I’ve been feeling uneasy. It’s been this way, more or less, for over a year.
I went into last upland season feeling rushed and underprepared. It didn’t really pan out that way; things went fine. But in my head I always felt a half-click off.
I’ve been battling, trying to get through it, pin point the root of this nagging weight of uncertainty.
I think I allowed life’s hurdles to stack up: deaths in the family, illness, death of a longtime friend, aging parents, car accident, asinine opinions of complete strangers — there’s a long list, drama-filled and bleak.
Sharing this for context, not sympathy. I fully recognize everyone is going through something. These challenges aren’t unique to me though the impact has felt all mine.
Normally the retreat to bird hunting is grounding for me. It lets me shutdown the outside noise and drift into wide open spaces. Flush all the angst into fall winds and replace the shadows with the heft of warm feathers brought to hand by weary dogs.
And now I realize what has happened. I’ve built up an adventure tolerance. The last few seasons of intensely challenging upland hunts (Way Upland Series) have callused my senses. Standard adventures, “normal” upland hunts seem easy and routine. There’s nothing wrong with sensible, less strenuous, less dangerous adventures. But I don’t want it easy.
Escape velocity is the minimum speed that a moving body (a rocket) must have to escape the gravitational field of earth and move outward into space.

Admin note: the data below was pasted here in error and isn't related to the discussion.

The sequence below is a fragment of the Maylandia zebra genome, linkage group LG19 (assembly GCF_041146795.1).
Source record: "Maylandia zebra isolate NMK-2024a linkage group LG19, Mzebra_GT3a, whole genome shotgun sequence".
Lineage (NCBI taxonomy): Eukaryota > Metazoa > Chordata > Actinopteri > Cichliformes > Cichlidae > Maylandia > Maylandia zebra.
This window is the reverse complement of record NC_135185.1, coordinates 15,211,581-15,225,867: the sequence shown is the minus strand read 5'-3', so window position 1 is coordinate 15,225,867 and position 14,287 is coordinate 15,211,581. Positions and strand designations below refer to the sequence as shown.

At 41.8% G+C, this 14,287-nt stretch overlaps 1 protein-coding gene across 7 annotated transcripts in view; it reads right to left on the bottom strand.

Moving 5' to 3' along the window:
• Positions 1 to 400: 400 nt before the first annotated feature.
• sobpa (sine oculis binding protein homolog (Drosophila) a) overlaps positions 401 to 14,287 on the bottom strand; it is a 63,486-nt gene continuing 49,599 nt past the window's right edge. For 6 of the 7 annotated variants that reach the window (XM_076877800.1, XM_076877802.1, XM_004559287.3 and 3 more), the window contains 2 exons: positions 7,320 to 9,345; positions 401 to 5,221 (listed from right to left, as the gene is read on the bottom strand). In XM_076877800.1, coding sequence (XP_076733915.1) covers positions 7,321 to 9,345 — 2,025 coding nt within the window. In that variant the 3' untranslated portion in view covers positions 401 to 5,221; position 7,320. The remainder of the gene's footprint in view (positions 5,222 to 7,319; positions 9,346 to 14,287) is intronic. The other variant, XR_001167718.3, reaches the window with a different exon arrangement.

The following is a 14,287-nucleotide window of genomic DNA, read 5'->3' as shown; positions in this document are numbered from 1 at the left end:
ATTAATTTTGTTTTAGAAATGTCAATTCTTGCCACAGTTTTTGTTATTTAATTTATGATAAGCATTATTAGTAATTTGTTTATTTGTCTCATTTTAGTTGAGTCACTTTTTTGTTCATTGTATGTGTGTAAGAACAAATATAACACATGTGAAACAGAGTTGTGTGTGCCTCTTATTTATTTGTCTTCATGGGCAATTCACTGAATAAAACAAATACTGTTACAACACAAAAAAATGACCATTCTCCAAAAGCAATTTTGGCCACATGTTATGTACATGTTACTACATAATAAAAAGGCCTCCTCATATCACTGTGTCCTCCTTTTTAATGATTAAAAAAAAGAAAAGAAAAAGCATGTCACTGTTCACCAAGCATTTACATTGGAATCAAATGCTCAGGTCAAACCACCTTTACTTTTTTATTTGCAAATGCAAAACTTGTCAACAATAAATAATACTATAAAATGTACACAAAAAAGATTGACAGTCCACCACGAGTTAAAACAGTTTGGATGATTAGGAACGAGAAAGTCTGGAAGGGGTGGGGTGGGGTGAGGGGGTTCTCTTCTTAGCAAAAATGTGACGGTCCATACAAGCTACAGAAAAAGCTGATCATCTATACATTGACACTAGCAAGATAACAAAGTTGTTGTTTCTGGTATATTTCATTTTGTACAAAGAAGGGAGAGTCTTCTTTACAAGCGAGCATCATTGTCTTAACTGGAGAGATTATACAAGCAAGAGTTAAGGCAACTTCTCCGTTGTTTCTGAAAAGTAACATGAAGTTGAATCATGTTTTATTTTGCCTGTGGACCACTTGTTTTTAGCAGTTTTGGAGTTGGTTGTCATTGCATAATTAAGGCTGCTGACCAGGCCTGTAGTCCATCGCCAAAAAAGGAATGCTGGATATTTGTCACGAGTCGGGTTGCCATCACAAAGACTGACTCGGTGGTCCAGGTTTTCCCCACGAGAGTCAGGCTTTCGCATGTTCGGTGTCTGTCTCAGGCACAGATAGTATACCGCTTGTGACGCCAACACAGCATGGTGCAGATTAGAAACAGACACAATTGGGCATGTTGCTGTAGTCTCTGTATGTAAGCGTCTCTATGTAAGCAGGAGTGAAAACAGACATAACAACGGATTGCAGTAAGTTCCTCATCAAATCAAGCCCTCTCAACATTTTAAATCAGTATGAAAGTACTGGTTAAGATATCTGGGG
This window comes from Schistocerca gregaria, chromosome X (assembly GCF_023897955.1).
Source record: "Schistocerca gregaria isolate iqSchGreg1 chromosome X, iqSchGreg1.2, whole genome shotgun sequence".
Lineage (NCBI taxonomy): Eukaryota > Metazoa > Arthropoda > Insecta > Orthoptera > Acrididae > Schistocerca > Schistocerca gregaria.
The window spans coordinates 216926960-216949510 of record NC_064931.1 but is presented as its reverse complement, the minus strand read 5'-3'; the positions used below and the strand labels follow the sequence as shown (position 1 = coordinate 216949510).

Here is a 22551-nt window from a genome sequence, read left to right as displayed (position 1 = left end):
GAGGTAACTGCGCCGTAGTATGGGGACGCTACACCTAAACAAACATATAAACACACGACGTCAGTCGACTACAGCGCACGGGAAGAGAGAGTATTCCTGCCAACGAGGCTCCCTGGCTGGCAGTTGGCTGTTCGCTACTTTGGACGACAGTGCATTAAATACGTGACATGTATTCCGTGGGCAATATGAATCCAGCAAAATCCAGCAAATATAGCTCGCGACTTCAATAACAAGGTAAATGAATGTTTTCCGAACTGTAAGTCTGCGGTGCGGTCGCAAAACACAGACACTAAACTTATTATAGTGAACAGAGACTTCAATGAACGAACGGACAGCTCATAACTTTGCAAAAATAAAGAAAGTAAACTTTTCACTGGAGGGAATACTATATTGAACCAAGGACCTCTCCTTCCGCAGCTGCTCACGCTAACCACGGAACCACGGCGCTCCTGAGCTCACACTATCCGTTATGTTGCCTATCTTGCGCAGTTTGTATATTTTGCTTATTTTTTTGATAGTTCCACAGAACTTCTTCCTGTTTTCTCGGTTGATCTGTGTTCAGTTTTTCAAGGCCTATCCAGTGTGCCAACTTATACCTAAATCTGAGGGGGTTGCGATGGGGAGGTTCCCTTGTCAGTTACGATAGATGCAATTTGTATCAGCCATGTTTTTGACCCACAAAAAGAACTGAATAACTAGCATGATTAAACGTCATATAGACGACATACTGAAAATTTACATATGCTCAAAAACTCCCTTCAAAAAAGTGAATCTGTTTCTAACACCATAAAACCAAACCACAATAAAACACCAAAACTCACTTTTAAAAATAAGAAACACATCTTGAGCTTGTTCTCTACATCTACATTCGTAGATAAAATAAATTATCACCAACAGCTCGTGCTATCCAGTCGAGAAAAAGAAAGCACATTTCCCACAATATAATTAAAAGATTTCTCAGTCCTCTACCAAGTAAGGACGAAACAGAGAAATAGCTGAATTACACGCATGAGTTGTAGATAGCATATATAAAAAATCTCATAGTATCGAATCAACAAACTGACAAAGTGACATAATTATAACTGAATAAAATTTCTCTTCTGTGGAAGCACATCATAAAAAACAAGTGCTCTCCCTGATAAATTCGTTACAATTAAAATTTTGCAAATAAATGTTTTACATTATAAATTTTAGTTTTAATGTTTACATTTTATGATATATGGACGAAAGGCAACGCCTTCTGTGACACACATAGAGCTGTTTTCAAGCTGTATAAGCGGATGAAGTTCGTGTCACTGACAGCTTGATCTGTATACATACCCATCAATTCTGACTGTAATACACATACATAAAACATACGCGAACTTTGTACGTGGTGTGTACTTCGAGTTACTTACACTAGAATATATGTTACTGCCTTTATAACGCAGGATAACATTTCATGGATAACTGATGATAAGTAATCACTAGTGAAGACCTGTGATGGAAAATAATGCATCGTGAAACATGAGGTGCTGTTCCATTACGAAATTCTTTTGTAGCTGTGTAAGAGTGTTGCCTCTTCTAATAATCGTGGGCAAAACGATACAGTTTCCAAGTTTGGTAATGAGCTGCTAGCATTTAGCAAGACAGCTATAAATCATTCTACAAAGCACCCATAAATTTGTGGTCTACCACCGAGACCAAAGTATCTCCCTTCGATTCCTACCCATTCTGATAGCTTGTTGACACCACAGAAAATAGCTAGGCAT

Last year during the upland season I never reached escape velocity. My moving body could not shed the weight of my world. My adventures weren’t inhospitable enough to force my undivided attention. I was bird hunting on auto-pilot so that my brain could continue to muddle through all the adversity at home.
Obviously I need to work on being present. I know I should try to be in the moment wherever I am, especially with the dogs, especially in wild places. (Even without those components I suppose – though right now that sounds pretty terrible.) That’s certainly a much healthier way to exist.
But it’s too late for this epiphany. The season is here and I have no interest in feeling dulled any longer.
For now, I’m headed back to consuming, tolerance-overwhelming adventure. I’ll work on being present, too. But sometimes it’s easier for me when there’s no choice.
Liftoff in T-minus 5….4….3…